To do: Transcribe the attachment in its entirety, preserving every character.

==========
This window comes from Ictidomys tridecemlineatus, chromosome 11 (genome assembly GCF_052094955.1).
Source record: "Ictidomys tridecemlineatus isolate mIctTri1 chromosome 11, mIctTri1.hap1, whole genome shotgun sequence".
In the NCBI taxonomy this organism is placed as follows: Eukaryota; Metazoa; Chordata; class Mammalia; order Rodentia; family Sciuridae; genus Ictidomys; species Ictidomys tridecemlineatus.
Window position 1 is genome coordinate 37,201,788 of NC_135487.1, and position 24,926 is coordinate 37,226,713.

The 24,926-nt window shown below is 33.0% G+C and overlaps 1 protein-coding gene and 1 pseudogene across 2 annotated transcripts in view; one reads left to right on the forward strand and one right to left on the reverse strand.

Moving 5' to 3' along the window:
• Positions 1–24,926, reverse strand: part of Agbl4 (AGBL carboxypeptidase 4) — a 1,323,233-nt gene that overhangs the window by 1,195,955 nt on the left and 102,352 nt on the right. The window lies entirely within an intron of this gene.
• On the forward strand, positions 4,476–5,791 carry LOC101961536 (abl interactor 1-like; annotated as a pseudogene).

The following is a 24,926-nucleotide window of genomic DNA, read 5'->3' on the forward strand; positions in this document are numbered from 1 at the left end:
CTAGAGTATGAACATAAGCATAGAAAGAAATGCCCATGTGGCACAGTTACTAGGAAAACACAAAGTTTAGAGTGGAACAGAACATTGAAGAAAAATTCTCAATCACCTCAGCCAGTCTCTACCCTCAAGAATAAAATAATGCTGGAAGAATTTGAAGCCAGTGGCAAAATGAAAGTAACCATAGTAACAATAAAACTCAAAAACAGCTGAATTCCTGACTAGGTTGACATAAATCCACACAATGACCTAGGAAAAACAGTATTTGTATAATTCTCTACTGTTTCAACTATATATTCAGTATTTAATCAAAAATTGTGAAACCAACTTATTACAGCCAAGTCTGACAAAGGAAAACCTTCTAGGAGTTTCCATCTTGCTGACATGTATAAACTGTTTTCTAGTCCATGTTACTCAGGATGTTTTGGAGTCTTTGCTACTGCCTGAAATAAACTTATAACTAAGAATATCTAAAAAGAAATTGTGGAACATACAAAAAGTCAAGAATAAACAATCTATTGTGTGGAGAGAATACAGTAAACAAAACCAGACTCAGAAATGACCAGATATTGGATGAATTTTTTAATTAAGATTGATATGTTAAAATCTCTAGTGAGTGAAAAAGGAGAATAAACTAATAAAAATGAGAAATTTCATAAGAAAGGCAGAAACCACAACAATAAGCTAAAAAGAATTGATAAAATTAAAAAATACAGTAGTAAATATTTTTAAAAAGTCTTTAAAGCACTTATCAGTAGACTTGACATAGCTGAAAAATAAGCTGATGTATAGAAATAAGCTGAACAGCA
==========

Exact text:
This window comes from Ictidomys tridecemlineatus, chromosome 11 (genome assembly GCF_052094955.1).
Source record: "Ictidomys tridecemlineatus isolate mIctTri1 chromosome 11, mIctTri1.hap1, whole genome shotgun sequence".
In the NCBI taxonomy this organism is placed as follows: Eukaryota; Metazoa; Chordata; class Mammalia; order Rodentia; family Sciuridae; genus Ictidomys; species Ictidomys tridecemlineatus.
Window position 1 is genome coordinate 37,201,788 of NC_135487.1, and position 24,926 is coordinate 37,226,713.

The 24,926-nt window shown below is 33.0% G+C and overlaps 1 protein-coding gene and 1 pseudogene across 2 annotated transcripts in view; one reads left to right on the forward strand and one right to left on the reverse strand.

Moving 5' to 3' along the window:
• Positions 1–24,926, reverse strand: part of Agbl4 (AGBL carboxypeptidase 4) — a 1,323,233-nt gene that overhangs the window by 1,195,955 nt on the left and 102,352 nt on the right. The window lies entirely within an intron of this gene.
• On the forward strand, positions 4,476–5,791 carry LOC101961536 (abl interactor 1-like; annotated as a pseudogene).

The following is a 24,926-nucleotide window of genomic DNA, read 5'->3' on the forward strand; positions in this document are numbered from 1 at the left end:
CTAGAGTATGAACATAAGCATAGAAAGAAATGCCCATGTGGCACAGTTACTAGGAAAACACAAAGTTTAGAGTGGAACAGAACATTGAAGAAAAATTCTCAATCACCTCAGCCAGTCTCTACCCTCAAGAATAAAATAATGCTGGAAGAATTTGAAGCCAGTGGCAAAATGAAAGTAACCATAGTAACAATAAAACTCAAAAACAGCTGAATTCCTGACTAGGTTGACATAAATCCACACAATGACCTAGGAAAAACAGTATTTGTATAATTCTCTACTGTTTCAACTATATATTCAGTATTTAATCAAAAATTGTGAAACCAACTTATTACAGCCAAGTCTGACAAAGGAAAACCTTCTAGGAGTTTCCATCTTGCTGACATGTATAAACTGTTTTCTAGTCCATGTTACTCAGGATGTTTTGGAGTCTTTGCTACTGCCTGAAATAAACTTATAACTAAGAATATCTAAAAAGAAATTGTGGAACATACAAAAAGTCAAGAATAAACAATCTATTGTGTGGAGAGAATACAGTAAACAAAACCAGACTCAGAAATGACCAGATATTGGATGAATTTTTTAATTAAGATTGATATGTTAAAATCTCTAGTGAGTGAAAAAGGAGAATAAACTAATAAAAATGAGAAATTTCATAAGAAAGGCAGAAACCACAACAATAAGCTAAAAAGAATTGATAAAATTAAAAAATACAGTAGTAAATATTTTTAAAAAGTCTTTAAAGCACTTATCAGTAGACTTGACATAGCTGAAAAATAAGCTGATGTATAGAAATAAGCTGAACAGCA